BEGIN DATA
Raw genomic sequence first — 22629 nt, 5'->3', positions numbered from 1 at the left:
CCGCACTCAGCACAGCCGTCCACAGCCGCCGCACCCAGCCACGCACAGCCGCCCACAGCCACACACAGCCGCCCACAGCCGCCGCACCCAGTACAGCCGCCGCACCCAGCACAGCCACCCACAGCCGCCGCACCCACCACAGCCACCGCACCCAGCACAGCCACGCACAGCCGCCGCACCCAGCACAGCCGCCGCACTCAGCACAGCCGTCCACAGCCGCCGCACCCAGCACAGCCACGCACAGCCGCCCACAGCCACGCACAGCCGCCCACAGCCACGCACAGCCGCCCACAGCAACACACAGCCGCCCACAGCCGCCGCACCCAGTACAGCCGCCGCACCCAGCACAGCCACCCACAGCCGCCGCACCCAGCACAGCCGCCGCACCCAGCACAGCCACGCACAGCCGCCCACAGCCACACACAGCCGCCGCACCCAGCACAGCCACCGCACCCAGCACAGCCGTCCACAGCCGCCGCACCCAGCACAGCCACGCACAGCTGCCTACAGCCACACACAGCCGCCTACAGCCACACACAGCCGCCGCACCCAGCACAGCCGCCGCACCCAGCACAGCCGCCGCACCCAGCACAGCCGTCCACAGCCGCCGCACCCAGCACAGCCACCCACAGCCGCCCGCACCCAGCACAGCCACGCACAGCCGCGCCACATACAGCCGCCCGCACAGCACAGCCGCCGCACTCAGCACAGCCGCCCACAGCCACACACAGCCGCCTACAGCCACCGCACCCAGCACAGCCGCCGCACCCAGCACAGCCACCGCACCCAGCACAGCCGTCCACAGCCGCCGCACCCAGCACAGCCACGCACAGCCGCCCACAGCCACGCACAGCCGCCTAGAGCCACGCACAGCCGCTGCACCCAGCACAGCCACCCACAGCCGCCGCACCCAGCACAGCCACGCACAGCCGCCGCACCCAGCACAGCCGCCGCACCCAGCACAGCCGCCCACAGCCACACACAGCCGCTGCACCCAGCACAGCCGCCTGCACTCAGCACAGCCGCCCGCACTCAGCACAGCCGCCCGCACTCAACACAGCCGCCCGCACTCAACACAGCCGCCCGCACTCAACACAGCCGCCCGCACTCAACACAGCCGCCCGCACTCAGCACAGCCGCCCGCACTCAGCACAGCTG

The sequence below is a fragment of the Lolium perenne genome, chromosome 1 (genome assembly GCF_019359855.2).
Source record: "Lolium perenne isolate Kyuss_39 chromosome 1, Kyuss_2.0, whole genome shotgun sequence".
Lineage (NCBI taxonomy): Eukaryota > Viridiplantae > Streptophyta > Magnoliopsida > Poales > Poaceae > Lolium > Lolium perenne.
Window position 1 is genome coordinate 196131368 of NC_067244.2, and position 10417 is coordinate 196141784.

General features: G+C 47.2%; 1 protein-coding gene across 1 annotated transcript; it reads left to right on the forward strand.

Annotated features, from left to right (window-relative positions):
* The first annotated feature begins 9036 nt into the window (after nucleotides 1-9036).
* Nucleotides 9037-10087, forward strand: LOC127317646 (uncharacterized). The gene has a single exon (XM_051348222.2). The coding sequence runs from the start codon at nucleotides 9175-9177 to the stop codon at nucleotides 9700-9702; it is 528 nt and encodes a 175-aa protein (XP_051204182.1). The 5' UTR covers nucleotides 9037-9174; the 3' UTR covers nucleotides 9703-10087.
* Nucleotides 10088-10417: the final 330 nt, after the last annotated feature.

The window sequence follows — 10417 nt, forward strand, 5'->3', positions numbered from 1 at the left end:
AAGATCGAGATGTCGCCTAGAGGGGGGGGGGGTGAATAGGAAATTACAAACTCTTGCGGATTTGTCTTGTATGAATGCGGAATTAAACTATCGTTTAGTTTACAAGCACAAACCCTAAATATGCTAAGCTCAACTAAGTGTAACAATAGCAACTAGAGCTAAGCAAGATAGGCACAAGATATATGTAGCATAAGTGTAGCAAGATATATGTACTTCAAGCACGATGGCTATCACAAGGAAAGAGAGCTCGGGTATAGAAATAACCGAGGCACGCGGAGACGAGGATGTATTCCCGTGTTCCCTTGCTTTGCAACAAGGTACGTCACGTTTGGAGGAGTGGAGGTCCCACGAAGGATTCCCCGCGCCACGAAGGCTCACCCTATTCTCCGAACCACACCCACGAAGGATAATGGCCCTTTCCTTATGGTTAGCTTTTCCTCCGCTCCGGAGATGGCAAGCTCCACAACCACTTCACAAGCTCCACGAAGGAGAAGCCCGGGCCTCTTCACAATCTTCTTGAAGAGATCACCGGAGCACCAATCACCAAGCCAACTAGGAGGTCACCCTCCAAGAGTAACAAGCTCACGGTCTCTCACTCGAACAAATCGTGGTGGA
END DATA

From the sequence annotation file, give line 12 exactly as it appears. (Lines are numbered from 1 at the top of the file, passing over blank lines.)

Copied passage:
The window sequence follows — 10417 nt, forward strand, 5'->3', positions numbered from 1 at the left end: